Tuesday, October 17, 2017

Iranian corruption, and a modern guys film

A couple more reviews from this year's Festival du nouveau cinéma in Montreal, which ended Sunday: 

A Man of Integrity (Mohammad Rasoulof, Iran): This film’s story is meant to be a microcosm for the corruption in modern day Iranian society. It’s an underground film because Rasoulof is facing jail time and the movie was shot, undercover, in the country’s remote north. It also won this year’s Cannes Un Certain Regard prize. The film concentrates on Reza (Reza Akhlaghirad) who stands up against an unspecified local corporate entity that seems to run the local community, and which wants his land. His fish farm is destroyed, he is falsely jailed and forced to pay compensation to the town boss. His family’s downward spiral is sickening. This is a character-driven plot and Akhlaghirad is a good actor. But the film falters from its overwhelmingly melancholy, its slow pace, and an unrelenting bleak visual backdrop.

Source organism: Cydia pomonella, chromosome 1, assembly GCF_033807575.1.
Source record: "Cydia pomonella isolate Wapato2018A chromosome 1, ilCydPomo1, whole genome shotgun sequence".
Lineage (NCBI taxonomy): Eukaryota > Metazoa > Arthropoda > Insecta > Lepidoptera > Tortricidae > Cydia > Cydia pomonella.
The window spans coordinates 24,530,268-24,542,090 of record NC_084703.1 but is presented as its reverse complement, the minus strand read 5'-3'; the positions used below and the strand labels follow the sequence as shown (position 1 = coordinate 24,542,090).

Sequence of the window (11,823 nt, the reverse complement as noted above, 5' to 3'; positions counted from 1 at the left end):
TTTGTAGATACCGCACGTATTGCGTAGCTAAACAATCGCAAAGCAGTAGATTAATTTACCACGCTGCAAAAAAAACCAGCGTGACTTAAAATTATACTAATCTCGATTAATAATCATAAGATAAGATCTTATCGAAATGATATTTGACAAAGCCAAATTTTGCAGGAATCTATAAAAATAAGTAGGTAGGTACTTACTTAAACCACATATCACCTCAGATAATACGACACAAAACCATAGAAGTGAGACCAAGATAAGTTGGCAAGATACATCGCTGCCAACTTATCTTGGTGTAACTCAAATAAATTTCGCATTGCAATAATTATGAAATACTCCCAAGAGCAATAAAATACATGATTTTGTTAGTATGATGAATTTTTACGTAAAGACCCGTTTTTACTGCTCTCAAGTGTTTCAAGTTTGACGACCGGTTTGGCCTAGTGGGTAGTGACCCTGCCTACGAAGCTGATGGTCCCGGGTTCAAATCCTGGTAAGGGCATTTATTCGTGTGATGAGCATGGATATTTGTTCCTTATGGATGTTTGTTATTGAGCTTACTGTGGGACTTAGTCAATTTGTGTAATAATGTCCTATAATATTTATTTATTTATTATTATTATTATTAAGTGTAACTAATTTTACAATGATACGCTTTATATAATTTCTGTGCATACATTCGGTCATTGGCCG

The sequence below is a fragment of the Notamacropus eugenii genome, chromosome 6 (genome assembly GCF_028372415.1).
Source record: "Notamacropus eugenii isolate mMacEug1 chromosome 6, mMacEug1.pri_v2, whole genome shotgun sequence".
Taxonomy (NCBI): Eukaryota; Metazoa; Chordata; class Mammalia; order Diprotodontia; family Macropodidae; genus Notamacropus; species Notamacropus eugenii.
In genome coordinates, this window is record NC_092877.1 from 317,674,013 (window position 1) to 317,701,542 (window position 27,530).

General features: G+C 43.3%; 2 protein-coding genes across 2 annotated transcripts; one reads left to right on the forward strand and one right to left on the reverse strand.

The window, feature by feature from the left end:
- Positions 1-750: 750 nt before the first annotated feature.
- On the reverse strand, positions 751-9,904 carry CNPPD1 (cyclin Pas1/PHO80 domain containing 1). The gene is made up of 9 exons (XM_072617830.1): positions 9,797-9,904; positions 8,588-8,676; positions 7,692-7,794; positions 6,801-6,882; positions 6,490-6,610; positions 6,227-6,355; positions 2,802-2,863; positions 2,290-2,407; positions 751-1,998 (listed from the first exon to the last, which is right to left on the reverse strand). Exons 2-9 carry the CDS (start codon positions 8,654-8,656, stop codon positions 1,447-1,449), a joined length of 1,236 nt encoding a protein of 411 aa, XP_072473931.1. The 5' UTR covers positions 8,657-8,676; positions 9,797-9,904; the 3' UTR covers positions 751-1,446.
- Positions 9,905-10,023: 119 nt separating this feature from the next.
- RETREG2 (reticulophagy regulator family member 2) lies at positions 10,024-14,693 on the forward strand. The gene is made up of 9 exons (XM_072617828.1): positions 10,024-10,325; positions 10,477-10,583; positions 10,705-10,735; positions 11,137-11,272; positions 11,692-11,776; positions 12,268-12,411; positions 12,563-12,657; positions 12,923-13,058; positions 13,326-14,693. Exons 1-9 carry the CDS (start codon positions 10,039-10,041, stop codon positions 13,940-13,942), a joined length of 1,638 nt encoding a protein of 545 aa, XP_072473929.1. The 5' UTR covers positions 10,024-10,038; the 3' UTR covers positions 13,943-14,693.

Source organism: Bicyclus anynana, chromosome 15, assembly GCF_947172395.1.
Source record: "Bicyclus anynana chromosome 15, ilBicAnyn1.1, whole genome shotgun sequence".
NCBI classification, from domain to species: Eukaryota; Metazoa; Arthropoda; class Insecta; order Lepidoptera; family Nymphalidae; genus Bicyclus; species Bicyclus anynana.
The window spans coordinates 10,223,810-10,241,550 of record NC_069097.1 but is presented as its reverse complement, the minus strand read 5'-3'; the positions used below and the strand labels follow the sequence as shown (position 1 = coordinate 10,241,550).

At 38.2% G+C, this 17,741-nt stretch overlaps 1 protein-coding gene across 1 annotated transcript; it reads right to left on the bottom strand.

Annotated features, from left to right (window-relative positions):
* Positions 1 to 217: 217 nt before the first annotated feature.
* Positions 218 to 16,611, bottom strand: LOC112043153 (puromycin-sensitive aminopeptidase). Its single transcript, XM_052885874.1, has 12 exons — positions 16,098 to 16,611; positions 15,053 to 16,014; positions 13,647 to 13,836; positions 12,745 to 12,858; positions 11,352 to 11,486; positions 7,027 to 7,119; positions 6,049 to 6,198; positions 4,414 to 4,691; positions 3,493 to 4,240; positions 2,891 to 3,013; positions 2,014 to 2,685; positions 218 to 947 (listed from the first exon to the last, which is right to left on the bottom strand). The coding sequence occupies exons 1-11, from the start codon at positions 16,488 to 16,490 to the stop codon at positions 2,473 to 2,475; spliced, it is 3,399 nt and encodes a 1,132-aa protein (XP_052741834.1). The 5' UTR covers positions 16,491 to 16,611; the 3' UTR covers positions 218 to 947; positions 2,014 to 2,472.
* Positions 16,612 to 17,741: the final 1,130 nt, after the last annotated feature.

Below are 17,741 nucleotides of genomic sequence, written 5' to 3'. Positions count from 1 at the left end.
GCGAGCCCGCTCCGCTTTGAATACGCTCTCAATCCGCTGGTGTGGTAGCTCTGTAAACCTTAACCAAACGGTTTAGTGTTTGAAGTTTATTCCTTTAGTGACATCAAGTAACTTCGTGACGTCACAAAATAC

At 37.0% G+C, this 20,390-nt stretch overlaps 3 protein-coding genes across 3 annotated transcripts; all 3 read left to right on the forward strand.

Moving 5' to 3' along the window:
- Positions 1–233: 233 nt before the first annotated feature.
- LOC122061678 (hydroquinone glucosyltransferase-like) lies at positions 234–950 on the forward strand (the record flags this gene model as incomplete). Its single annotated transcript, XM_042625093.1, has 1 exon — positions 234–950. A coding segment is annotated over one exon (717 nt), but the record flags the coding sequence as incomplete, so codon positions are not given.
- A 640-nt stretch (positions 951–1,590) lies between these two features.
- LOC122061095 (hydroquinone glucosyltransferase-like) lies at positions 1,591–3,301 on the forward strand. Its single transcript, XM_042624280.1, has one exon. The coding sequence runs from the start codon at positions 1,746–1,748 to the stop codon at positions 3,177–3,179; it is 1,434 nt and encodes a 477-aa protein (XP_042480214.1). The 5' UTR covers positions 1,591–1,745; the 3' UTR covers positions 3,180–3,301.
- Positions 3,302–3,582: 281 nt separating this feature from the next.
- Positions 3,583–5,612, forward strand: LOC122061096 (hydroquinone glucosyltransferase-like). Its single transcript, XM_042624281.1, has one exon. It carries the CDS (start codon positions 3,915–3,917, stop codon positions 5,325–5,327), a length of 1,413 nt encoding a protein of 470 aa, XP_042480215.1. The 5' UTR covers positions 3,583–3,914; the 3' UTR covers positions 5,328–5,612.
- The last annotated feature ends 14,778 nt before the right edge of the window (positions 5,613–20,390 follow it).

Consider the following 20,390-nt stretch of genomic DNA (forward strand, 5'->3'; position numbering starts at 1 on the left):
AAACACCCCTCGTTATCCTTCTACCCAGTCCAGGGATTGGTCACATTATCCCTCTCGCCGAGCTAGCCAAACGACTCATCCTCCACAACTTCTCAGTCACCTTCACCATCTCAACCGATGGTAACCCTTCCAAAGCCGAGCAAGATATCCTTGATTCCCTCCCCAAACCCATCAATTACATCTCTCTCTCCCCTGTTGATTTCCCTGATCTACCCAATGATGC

Bernard and Huey (Dan Mirvish, USA): This film, from an unproduced screenplay by the cartoonist, screenwriter and playwright Jules Feiffer, is a little surprising for those of us who think Feiffer epitomizes the liberal sentiments of the New York’s Greenwich Village. After all, he drew the iconic cartoon strip the Village Voice newspaper for over 40 years. But these characters, Bernard and Huey, also inhabited that strip, at least in the 1950s. Bernard (Jim Rash) is the nerdish intellectual, Huey (David Koechner) the alpha male. Huey is an expert on women and sets Bernard up with women he’s dated. Twenty-five years later Huey shows up at Bernard’s apartment unexpectedly. The table is turned. Bernard scores with various women, Huey is fat and bald but as gregarious as ever. This is a male bonding lark. After all, what do men often spend their time talking about? Women and getting laid. The film is all New York, very contemporary, with interesting characters. But if you’re a woman offended by this sort of talk, stay away. Otherwise, sit back and enjoy.

Friday, October 13, 2017

Move over Judge Judy, and Turkey's repression